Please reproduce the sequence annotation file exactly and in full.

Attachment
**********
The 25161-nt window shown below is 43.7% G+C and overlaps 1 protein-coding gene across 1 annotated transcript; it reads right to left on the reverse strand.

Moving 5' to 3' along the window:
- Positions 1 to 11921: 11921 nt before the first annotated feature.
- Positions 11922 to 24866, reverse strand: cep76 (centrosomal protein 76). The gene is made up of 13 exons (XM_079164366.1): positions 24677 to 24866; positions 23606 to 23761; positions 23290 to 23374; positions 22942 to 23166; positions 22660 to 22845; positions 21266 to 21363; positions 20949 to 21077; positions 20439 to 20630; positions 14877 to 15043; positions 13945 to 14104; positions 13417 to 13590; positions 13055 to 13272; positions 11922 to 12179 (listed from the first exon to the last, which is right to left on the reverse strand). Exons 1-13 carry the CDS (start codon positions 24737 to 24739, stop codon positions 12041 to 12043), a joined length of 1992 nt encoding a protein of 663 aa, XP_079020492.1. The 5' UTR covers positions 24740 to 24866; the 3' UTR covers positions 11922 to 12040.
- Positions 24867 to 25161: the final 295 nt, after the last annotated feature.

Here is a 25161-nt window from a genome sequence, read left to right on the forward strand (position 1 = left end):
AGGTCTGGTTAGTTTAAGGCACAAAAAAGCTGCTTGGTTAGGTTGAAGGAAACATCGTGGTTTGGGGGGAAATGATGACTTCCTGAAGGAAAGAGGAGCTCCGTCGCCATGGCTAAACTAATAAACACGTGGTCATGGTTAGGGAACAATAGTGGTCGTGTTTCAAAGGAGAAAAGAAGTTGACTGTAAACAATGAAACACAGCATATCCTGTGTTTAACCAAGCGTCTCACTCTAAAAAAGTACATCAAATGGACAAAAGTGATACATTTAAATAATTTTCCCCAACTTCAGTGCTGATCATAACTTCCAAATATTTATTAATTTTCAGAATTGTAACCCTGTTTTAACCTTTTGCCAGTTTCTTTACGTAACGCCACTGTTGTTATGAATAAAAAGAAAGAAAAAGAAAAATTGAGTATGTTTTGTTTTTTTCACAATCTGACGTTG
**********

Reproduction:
The 25161-nt window shown below is 43.7% G+C and overlaps 1 protein-coding gene across 1 annotated transcript; it reads right to left on the reverse strand.

Moving 5' to 3' along the window:
- Positions 1 to 11921: 11921 nt before the first annotated feature.
- Positions 11922 to 24866, reverse strand: cep76 (centrosomal protein 76). The gene is made up of 13 exons (XM_079164366.1): positions 24677 to 24866; positions 23606 to 23761; positions 23290 to 23374; positions 22942 to 23166; positions 22660 to 22845; positions 21266 to 21363; positions 20949 to 21077; positions 20439 to 20630; positions 14877 to 15043; positions 13945 to 14104; positions 13417 to 13590; positions 13055 to 13272; positions 11922 to 12179 (listed from the first exon to the last, which is right to left on the reverse strand). Exons 1-13 carry the CDS (start codon positions 24737 to 24739, stop codon positions 12041 to 12043), a joined length of 1992 nt encoding a protein of 663 aa, XP_079020492.1. The 5' UTR covers positions 24740 to 24866; the 3' UTR covers positions 11922 to 12040.
- Positions 24867 to 25161: the final 295 nt, after the last annotated feature.

Here is a 25161-nt window from a genome sequence, read left to right on the forward strand (position 1 = left end):
AGGTCTGGTTAGTTTAAGGCACAAAAAAGCTGCTTGGTTAGGTTGAAGGAAACATCGTGGTTTGGGGGGAAATGATGACTTCCTGAAGGAAAGAGGAGCTCCGTCGCCATGGCTAAACTAATAAACACGTGGTCATGGTTAGGGAACAATAGTGGTCGTGTTTCAAAGGAGAAAAGAAGTTGACTGTAAACAATGAAACACAGCATATCCTGTGTTTAACCAAGCGTCTCACTCTAAAAAAGTACATCAAATGGACAAAAGTGATACATTTAAATAATTTTCCCCAACTTCAGTGCTGATCATAACTTCCAAATATTTATTAATTTTCAGAATTGTAACCCTGTTTTAACCTTTTGCCAGTTTCTTTACGTAACGCCACTGTTGTTATGAATAAAAAGAAAGAAAAAGAAAAATTGAGTATGTTTTGTTTTTTTCACAATCTGACGTTG